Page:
Protesters said they are willing to give the ruling council a chance to fulfill pledges to move the nation toward democracy, and now, the first tentative attempts at communication are taking place between their movement and the military.
According to Bassem Kamel, a member of a youth coalition formed during the protests, several protest organizers met with the council Sunday. While he didn’t attend the meeting himself, he had been told by those there that the results had been encouraging.
The 18-member Supreme Council of the Armed Forces allayed many people’s concerns by moving swiftly to dismiss the legislature, packed with Mubarak loyalists, and sidelining the constitution, used by Mubarak to buttress his rule. Activists said they would closely watch the military to ensure it does not abuse its unchecked power — something that is clearly starting to make some uneasy.
The council “believes that human freedom, the rule of law, support for the value of equality, pluralistic democracy, social justice, and the uprooting of corruption are the bases for the legitimacy of any system of governance that will lead the country in the upcoming period,” the Council said in a statement.
“They have definitely started to offer us what we wanted,” said activist Sally Touma, who also wants the release of political prisoners and repeal of an emergency law that grants wide powers to police.
The military council, which has issued a stream of communiques since taking power, said parliamentary and presidential elections will be held but did not set a timetable. It said it will run the country for six months, or until those elections can be held.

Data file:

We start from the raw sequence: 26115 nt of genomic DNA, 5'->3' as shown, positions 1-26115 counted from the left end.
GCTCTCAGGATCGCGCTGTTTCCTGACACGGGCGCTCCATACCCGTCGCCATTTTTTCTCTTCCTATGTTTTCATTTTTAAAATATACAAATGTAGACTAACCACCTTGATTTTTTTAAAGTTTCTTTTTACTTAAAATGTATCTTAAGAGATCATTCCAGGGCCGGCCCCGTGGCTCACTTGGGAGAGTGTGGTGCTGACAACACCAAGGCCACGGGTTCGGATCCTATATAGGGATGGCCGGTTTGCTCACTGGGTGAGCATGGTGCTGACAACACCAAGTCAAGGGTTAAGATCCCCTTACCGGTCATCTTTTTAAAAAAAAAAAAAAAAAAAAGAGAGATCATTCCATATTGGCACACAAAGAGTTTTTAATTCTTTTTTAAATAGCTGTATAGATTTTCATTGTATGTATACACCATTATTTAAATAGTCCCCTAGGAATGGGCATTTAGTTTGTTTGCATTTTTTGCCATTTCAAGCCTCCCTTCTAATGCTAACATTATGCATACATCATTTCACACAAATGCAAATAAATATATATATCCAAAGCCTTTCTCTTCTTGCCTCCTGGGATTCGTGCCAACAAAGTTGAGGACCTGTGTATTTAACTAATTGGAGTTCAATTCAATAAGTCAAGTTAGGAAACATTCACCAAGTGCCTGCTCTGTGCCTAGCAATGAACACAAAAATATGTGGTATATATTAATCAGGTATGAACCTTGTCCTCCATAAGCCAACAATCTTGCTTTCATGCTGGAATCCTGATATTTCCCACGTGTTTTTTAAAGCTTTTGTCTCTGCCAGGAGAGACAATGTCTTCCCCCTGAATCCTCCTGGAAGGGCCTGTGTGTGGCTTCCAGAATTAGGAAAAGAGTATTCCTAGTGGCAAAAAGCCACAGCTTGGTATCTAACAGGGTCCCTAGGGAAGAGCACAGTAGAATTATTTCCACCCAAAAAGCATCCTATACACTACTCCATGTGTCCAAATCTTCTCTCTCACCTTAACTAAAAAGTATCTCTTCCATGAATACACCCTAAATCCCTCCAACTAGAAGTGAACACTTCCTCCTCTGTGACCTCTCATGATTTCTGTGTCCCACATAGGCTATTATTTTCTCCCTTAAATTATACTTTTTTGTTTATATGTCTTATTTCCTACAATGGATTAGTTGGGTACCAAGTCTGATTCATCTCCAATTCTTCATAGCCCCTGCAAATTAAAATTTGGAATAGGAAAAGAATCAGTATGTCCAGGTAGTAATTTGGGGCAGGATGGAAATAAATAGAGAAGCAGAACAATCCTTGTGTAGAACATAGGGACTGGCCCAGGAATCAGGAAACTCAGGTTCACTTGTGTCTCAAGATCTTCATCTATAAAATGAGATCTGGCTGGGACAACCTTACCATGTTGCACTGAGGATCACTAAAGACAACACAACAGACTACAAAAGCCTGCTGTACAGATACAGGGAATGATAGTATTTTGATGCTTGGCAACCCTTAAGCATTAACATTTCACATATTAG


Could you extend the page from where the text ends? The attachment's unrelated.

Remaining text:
It said it will represent Egypt in all internal and external affairs and proclaimed the right to set temporary laws. It was expected to clarify the scope of its legal authority as the complex transition unfolds and the role of the judiciary remains unclear.
It said it was forming a committee to amend the constitution and set rules for a popular referendum to endorse the amendments.
Protesters are demanding that the constitution be amended to impose term limits on the president, open up competition for the presidency, and remove restrictions on creating political parties. Others want an entirely new constitution.
Judge Hisham Bastawisi, a reformist judge, said the military measures “should open the door for free formation of political parties and open the way for any Egyptian to run for presidential elections.”